“I’m going to go here, and I’m going to build something here.”
That’s what Jesica Galloway Johnson told her father when they came to Clemson from nearby Walhalla for football games as she was growing up.
“Papa used to drive us around town when we were little and say, ‘You know, I built this,’” she recalled. “In Walhalla, or Seneca or Clemson, I can take you to neighborhoods that my family has built, apartments that they’ve built, and I think, there’s a piece of Galloway sitting there.”
When it was time for college, Clemson University was the only school to which she applied. But her choice of major wasn’t quite as clear.
“I wanted to do civil engineering because I thought that was as close to construction as I could get,” she said. “I didn’t even realize there was a construction science and management (CSM) program until I started looking through Clemson majors and I saw it, and that’s exactly what I wanted to do.”
Her decision to pursue construction science and management put her on a path that few other women were on, a reality she understood from the beginning.
“Even back in the summers working with my father, I would say, ‘Hey, why do no women do this?’ The answer was, ‘They just don’t,’” she recalled. Still, she drew inspiration from her mother and from Christine Piper, a former professor in the Nieri Family Department of Construction Science & Management.
“She portrayed herself and carried herself in a way that I learned from,” Johnson said of Piper, adding that Piper modeled how to respond to gender-based stereotypes. “She was actually invited to my wedding; that’s how big an impact she made.”
As an undergraduate, Johnson became active in the Clemson University Construction Women group, serving in multiple leadership roles, including president. As she moved through the University and into her career, Johnson followed the advice of her mother.
“The saying with my mother was always, ‘Kill them with competence,’” Johnson said. “You know what you know, you know that you know it, so don’t let anyone tell you that you don’t know it.”
After graduation from Clemson, Johnson had her pick of job offers, and went to work for Skanska USA Building Inc., working on major projects in and around Atlanta such as the Concourse T Expansion at the Hartsfield-Jackson Atlanta Airport and the Mercedes-Benz USA headquarters in Sandy Springs.
“I knew I wanted to go to a big city, coming from a small mountain town,” she said. “To become what I wanted to become, I had to get out.”
After three years at Skanska, she moved to a new position with Holder Construction Group, which has managed the construction of several Clemson University projects, including the new Daniel Hall Renovation and Expansion. As her work began to involve preconstruction purchasing for the project, she saw a chance to return to Clemson. A phone call with Derek Bindewald ’14, also a CSM graduate, opened the door.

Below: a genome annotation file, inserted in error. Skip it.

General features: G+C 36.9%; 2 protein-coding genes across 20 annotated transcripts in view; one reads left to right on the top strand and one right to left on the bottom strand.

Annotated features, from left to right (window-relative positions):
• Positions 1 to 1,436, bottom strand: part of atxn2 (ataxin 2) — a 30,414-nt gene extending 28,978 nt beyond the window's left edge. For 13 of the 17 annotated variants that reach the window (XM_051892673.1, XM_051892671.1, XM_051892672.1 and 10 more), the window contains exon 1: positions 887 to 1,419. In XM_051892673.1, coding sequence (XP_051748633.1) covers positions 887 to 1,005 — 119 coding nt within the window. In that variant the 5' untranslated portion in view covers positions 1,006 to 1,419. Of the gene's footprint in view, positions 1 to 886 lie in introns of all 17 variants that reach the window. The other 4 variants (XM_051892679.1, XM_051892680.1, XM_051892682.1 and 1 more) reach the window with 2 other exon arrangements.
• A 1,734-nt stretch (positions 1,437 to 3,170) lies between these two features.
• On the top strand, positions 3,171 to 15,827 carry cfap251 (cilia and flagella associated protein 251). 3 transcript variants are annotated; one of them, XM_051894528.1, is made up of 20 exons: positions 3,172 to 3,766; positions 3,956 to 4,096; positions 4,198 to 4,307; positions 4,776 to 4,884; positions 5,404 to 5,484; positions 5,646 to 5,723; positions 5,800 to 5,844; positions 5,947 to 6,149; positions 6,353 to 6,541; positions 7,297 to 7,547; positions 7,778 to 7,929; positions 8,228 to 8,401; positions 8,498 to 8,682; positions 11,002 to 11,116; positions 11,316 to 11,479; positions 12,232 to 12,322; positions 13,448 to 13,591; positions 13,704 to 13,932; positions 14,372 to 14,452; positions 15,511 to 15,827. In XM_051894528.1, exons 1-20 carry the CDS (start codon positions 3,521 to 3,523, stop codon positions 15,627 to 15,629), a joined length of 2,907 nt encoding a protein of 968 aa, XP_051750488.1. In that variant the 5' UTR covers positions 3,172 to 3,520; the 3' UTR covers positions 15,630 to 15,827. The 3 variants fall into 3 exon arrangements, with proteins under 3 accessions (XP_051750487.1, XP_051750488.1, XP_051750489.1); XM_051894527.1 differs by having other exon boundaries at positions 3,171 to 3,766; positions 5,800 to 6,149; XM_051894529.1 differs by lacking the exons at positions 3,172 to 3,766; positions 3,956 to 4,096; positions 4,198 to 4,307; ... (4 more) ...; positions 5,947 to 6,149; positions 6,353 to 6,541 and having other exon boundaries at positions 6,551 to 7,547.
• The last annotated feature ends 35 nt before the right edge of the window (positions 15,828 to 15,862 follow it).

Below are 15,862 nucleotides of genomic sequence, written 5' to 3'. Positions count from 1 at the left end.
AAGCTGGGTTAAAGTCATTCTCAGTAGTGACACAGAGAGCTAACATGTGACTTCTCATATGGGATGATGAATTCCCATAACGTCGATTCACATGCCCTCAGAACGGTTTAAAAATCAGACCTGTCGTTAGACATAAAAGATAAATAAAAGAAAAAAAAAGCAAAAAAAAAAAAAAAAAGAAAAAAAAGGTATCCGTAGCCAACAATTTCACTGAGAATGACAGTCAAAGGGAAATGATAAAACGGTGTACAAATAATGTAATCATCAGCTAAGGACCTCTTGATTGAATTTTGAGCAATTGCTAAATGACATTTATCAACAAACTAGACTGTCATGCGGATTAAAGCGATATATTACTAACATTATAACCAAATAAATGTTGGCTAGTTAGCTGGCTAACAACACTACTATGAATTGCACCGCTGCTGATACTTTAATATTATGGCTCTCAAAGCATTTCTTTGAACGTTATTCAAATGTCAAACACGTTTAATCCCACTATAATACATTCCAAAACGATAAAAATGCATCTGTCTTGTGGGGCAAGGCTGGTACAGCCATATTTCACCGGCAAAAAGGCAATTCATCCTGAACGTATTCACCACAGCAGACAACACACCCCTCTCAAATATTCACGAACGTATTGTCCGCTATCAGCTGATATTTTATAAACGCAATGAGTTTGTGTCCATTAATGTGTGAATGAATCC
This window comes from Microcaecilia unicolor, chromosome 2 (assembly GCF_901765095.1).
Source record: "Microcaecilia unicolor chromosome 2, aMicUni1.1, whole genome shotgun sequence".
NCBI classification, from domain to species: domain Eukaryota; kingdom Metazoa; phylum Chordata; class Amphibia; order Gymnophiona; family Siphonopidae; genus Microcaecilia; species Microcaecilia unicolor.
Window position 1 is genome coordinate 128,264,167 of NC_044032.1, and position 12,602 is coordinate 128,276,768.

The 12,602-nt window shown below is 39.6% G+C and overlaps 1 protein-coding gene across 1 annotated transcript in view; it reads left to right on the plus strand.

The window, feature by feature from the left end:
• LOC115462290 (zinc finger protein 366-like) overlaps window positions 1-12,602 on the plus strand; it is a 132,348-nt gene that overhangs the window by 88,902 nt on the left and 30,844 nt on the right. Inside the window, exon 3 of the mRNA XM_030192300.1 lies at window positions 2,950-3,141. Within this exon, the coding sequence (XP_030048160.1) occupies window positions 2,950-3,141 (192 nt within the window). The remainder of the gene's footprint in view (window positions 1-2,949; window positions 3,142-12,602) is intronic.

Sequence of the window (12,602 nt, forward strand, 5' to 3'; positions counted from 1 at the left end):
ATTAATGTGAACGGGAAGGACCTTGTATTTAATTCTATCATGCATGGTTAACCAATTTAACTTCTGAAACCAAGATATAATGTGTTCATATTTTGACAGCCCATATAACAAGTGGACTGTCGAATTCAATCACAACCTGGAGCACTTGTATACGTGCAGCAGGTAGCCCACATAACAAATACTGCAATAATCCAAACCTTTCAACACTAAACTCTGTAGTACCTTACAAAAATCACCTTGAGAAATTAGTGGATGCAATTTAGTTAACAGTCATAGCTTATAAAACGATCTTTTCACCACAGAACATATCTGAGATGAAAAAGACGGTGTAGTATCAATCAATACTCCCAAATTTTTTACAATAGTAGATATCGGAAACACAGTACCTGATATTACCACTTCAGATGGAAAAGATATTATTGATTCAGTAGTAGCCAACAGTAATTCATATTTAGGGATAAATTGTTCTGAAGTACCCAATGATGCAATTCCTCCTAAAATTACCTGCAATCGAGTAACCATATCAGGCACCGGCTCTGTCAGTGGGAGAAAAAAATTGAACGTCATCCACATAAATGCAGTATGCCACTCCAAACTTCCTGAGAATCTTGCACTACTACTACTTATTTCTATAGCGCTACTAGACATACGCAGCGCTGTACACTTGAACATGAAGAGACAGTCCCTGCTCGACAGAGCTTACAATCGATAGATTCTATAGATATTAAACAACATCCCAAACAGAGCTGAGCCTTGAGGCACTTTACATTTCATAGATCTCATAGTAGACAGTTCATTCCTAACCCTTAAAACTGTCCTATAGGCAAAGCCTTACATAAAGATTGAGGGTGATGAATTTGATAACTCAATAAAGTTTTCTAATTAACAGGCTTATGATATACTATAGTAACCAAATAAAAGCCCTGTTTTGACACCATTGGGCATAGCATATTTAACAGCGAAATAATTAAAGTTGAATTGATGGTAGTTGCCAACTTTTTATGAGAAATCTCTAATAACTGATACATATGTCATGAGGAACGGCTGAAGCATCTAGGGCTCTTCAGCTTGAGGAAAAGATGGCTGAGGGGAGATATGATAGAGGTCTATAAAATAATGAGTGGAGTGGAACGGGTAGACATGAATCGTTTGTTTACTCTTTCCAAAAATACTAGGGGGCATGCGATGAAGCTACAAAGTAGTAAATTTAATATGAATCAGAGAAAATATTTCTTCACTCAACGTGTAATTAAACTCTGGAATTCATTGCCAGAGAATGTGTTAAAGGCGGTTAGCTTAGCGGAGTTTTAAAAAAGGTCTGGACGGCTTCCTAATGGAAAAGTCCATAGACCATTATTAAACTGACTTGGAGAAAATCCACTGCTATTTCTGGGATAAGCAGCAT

Derek Bindewald, Clemson Class of 2014 and Jesica Johnson, Class of 2016, are project manager and project engineer, respectively, on the Daniel Hall Renovation and Expansion project. Both are alumni of the Nieri Family Department of Construction Science and Management.
“I was slated to come and manage this project, and we were building the team, and we were struggling to find an engineer,” Bindewald recounted. “Jesi and I discussed her transitioning to join the on-site team, and within an hour I’m getting calls from our leadership saying, ‘How do you feel about Jesi coming to the project?’”
“Within an hour, I was switched over to Operations and was headed to Clemson,” Jesica said.
For both alumni, working at their alma mater is a special experience.
“We can hear the band practicing every afternoon from our trailer,” Bindewald said. “In the afternoons when we’re bogged down with things, we’ll just poke our head out for a little bit, get a breath of fresh air and hear Tiger Rag playing.”
When Johnson describes the Daniel Hall project—from its deep foundations to the state-of-the-art electrochromic windows—her excitement is palpable. She is proud of the fact that the building is set to serve almost every undergraduate student at Clemson at some point, and she remembers her own classes there.
But above all, she knows that this project is a promise kept to her dad.
“When I got the opportunity, it just brought all that back,” she said, referring to her conversations with her parents about construction. “It’s just amazing, and I’m very grateful and blessed to have the opportunity. It’s obviously very close and dear to me.”
She has been staying with her family during the project, a sign of how much her return to Clemson has brought her journey full circle.
“I get kind of emotional talking about it, because it’s literally a dream come true.”
Photographs and material from Clemson University College of Architecture, Arts and Humanities used by permission.